ARLINGTON—With a focus on equipping churches to reach future generations, the Empower 2023 Spanish session—called Apoderados—set attendance records this year. Approximately 360 pastors and church leaders attended the two-day event held at Lamar Baptist Church.
Lucas Leys, founder of e625—a ministry that provides resources and training for those involved in next-generation discipleship—was the keynote speaker. With a great sense of humor and charisma, Leys spoke of the importance of renewing a mission-driven vision for reaching younger generations for Christ. “Churches are suffering because, as they age, they have not made a plan for the next generation,” he said.
Leys said churches will struggle to grow—and in some cases, survive—if pastors do not develop strategies to reach future generations. One of the pitfalls can happen when churches measure success by attendance numbers only, he said, noting that a deeper examination is needed to build healthy congregations.
“Are families improving? Are marriages being restored?” he asked. “How many people are being transformed? That’s what measures success.”
Leys said discipleship should be central to any church’s strategy for growth. “If the church and parents are not discipling [the next] generation, that doesn’t mean they’re not being discipled,” he said. “It means they’re being discipled by the world.”
Apoderados featured a variety of workshops led by Hispanic leaders and pastors, with topics ranging from evangelism to casting vision. Among those leaders was Luis González, pastor of Lamar Baptist Church en Español, who encouraged attendees to understand that evangelism is a daily task that involves everyone in the church. Evangelism, he said, should not feel like a heavy burden: “We can rest and enjoy evangelism when we understand that it is the Lord’s [job] to change hearts,” González said.
Ramón Vélez, pastor of Una Nueva Familia, taught about intergenerational evangelism, challenging his listeners to be creative and “break the mold” when it comes to evangelism. Vélez said gospel-sharers should consider the age and context of the audience being evangelized.
“The devil is an expert at selling sin,” Vélez said. “We need to be better at sharing the gospel.”
Daniel Sanchez, distinguished professor emeritus of missions at Southwestern Baptist Theological Seminary (SWBTS), shared strategies for evangelizing Catholics. Armando Hernández, director of admissions at SWBTS and a college student leader at Tate Springs Baptist Church in Arlington, shared how to identify and confront secularism in our culture and why it should matter to the church.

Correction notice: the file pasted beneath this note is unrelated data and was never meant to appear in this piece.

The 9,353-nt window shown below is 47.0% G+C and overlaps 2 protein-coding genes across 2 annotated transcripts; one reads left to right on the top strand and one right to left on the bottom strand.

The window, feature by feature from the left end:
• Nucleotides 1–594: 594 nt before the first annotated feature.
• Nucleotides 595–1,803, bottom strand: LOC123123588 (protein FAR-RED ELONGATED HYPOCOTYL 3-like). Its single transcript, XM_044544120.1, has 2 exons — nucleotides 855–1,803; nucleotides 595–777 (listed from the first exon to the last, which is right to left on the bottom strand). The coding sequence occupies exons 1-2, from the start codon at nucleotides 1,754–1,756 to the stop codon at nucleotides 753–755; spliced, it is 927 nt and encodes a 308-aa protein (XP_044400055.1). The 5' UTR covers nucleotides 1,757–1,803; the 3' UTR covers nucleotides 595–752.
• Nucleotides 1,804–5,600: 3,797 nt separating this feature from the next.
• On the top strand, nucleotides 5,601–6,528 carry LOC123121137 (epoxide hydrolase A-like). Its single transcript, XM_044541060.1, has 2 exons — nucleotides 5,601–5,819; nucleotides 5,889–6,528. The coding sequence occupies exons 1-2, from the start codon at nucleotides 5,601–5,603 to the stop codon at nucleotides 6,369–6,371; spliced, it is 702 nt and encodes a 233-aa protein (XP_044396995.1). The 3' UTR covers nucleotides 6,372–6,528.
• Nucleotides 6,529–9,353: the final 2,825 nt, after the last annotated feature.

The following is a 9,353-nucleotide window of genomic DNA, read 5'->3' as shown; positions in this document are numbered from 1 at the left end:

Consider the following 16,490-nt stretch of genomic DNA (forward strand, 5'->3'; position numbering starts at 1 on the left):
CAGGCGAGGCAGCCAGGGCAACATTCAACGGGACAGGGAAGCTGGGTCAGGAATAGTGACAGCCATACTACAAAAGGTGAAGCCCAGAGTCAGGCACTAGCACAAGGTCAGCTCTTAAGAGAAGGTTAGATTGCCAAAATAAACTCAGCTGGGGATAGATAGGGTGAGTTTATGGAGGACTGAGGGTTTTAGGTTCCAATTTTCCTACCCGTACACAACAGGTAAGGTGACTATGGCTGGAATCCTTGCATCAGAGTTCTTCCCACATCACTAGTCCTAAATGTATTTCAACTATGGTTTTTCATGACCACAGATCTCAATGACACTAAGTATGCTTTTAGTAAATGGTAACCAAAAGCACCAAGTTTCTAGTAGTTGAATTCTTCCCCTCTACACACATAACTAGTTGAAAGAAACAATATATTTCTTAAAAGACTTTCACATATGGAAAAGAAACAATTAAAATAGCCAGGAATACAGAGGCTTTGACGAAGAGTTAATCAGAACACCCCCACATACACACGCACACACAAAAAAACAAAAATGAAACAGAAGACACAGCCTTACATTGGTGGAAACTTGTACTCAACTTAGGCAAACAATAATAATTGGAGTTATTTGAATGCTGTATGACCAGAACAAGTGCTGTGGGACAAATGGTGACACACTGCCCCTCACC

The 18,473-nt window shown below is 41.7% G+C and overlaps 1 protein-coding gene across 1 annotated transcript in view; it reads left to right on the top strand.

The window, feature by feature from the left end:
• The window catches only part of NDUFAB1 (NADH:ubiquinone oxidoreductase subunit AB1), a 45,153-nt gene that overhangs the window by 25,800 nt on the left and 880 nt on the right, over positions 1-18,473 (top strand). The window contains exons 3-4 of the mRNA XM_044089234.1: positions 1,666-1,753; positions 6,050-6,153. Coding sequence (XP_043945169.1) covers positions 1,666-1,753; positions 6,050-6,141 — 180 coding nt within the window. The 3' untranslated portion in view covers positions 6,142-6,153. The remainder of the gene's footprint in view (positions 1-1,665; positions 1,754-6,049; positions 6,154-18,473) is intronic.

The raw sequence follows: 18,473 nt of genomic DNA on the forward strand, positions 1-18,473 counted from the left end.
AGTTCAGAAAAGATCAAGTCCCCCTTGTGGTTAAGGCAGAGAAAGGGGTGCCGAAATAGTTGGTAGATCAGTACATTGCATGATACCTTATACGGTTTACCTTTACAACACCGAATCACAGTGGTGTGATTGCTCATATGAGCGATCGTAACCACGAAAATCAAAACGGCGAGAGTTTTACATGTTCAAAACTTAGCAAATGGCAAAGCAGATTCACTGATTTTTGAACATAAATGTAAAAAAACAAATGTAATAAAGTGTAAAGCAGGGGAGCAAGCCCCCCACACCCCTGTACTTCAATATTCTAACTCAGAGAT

The conference also featured a panel discussion led by Bruno Molina, language and interfaith evangelism associate for the Southern Baptists of Texas Convention. The panel discussed challenges facing Hispanic churches in the U.S. seeking to reach and minister to second- and third-generation Hispanic children.
“Churches [in America] start as one ethnicity, become bicultural, and then multicultural,” Molina said. With this in mind, panelists answered questions such as, “Why do most students stop walking with God and leave the church after high school?” and “How can first-generation Hispanic pastors encourage their churches to better minister to bilingual youth?”
Hernández, who said he represents the second and third generation, urged Hispanic churches to find people in their congregations who can build a bridge between the older and younger generations. Those people can help churches mentor younger generations to seek out healthy churches where they can identify culturally.
Lisie Colón, events and communications coordinator of church resources at Lifeway, said there is a need to give younger generations an opportunity to feel accepted by finding a place where they can best identify. González emphasized the importance of knowing where children and youth stand spiritually and modeling for them a practical Christian life inside and outside the church. Cristina Ochoa, the wife of Pastor Over Ochoa of Vida Victoriosa Church, added that the church has a responsibility to ensure children know how to have a personal relationship with God from an early age.
“We must plan and invest in these lives to reach them, no matter the cost,” said Vélez, “because the price the Son of God paid was high.”